The Australian War Memorial has been accused of muzzling its volunteers after it was revealed they had been told they could be dumped if they commented negatively on the Memorial’s controversial half a billion dollar redevelopment plans.
In the email to volunteers, the Memorial reminds them that they should not publicly comment on the redevelopment, including on radio via talkback shows, in Letters to the Editor, on a link or discussion on social media such as Facebook or Twitter, or even ‘liking’ someone else’s comment.
Telling them that “we are all public servants”, the Memorial warns volunteers that they could lose their role there if they breach what it says are confidentiality conditions in their Volunteer Agreement.
”This doesn’t mean that we all can’t have our own opinions on the Memorial development or other aspects of government policy. However, as employees and volunteers of the APS [Australian Public Service] in this day and age, we must not be seen to be, or heard to be, making negative comments in the public sphere, no matter about our own private opinions,” the email says.
One volunteer, who did not want to be named, said the email made him hopping mad and made a mockery of the ”We are young and free” sign that greets visitors as they drive in.
UNSW ADFA’s Professor Peter Stanley, a former principal historian at the Memorial, said the email was contemptible and the lowest act that the Memorial could have perpetrated.
”It strikes me as an affront to Australians that the institution that celebrates the Australian defence of democracy should muzzle its own volunteers,” he said.
“What’s the Memorial afraid off? Is it frightened that these people are going to see that their plans are misguided?
”I am ashamed that a place that I served for so long should treat people with such lack of respect.”
Professor Stanley said one of the nation’s most cherished institutions was intimidating people it did not pay but who gave up their time for the Memorial.
He said the email showed the Memorial was getting nervous about the redevelopment, which had attracted fierce criticism from a broad spectrum of notable Australians, many of whom made submissions and gave evidence to the recent parliamentary inquiry.
Professor Stanley said the Memorial’s own testimony compared with the quality of the opposing views exposed the weakness of its case.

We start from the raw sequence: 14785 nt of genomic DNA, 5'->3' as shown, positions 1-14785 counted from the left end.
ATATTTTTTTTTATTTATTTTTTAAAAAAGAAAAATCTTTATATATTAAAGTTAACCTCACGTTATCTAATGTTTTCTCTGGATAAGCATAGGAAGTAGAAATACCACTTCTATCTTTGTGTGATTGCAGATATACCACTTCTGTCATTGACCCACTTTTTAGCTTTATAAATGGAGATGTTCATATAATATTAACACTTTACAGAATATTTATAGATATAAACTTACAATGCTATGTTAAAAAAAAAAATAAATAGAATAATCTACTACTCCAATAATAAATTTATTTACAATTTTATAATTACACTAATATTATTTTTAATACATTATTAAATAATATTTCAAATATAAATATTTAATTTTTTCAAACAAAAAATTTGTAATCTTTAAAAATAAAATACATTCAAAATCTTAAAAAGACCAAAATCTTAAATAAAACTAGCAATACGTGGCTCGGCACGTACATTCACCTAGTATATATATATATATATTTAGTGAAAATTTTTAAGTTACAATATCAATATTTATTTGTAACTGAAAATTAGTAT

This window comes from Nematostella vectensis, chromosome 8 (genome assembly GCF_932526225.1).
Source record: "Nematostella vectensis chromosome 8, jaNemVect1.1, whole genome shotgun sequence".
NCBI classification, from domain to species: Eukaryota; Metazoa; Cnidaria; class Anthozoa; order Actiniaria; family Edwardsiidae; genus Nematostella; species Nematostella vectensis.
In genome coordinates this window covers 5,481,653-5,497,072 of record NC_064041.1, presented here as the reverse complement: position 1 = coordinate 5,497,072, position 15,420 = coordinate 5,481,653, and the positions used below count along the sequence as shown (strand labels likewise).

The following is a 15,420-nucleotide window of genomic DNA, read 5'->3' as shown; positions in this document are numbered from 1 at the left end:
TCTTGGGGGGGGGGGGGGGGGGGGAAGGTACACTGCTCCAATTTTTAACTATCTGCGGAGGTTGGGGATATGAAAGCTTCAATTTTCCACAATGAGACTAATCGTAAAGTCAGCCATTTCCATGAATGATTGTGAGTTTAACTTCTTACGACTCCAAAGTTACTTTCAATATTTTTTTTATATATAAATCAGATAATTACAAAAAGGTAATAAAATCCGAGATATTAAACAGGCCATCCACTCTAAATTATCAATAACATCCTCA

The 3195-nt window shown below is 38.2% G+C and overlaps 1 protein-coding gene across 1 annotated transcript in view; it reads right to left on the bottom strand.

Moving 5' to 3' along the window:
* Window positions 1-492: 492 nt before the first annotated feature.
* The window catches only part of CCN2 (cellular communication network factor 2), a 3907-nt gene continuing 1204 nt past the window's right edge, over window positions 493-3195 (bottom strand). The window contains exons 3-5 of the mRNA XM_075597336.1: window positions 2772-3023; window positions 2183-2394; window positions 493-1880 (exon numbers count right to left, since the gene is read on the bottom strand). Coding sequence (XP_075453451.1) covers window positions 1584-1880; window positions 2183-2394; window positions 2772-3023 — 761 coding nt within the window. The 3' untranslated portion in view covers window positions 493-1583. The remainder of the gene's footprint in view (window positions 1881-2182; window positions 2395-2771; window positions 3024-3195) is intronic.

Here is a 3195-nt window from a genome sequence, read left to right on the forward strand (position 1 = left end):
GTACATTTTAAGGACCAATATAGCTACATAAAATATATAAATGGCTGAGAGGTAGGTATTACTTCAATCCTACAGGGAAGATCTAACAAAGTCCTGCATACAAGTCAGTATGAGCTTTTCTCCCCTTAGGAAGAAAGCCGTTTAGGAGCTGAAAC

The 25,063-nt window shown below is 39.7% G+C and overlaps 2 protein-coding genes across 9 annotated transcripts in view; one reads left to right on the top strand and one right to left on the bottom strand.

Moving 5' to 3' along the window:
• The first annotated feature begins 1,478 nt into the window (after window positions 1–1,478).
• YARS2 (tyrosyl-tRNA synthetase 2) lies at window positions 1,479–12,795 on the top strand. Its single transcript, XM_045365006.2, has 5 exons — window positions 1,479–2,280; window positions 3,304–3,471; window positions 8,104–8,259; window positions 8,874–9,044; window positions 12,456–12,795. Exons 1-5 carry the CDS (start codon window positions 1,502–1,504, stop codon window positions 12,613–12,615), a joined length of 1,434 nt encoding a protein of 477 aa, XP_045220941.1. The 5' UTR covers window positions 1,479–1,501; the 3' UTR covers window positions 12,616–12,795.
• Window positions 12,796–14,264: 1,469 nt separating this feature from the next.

”I think they thought they could just slip this one through,” he said.
The project has come under fire for its cost, the proposed demolition of Anzac Hall, and plans to house large pieces of military hardware such as aircraft.
Former senior public servant Paddy Gourley, who was involved in the preparation of the first guidelines on public comment by public servants, said the Memorial’s ban was an outrageous imposition and volunteers should not be treated in the same way as staff.
“These volunteers are in quite a different position. They don’t have the same loyalty to the place that staff do, and it is entirely unreasonable for the Memorial to consider them as staff,” he said.
”Frankly, I think it’s a real slap in the face for the volunteers. Trying to put some kind of public comment muzzle on them over these extensions is outrageous.”
He could not see any reason why these volunteers should be inhibited from making any comment on the Memorial redevelopment or any other matter about the War Memorial.
”It’s not a matter of the volunteers being disloyal to the War Memorial. I think the War Memorial is being disloyal to them,” Mr Gourley said
It was completely unwarranted in the ways which the system has traditionally treated public comment by officials, he said.
”It’s worse than unnecessary, it’s way over the odds,” he said.
The Memorial confirmed in a statement that all staff and volunteers were required to adhere to Australian Public Service (APS) Values and Code of Conduct, a common expectation for any organisation which engages volunteers as part of its services, and not exclusive to volunteers of the Memorial.
AWM Director Matt Anderson attempted to calm the waters on ABC Radio this morning, saying he had told volunteers that the Memorial was not going to tell them what to say or think.
”The annual volunteer agreement doesn’t in any way preclude them from having views or sharing them but, just when they do so, not to identify themselves as a spokesperson for the Australian War Memorial,” he said.
But he said they would be expected to keep their view on the redevelopment to themselves while on the grounds of the Memorial performing their roles.
Mr Anderson said the volunteers were the heart and soul of the Memorial and conceded he would have worded the email, which he said he had not seen before it was sent, differently.
The Memorial said Mr Anderson had sent a personal email to the members of the volunteer group who received this email assuring them that their views were legitimate, welcome and important to the consultation process of the development project.
”He made himself available to any volunteer who has questions, concerns or seeks more information about the development to engage with him directly,” the Memorial said.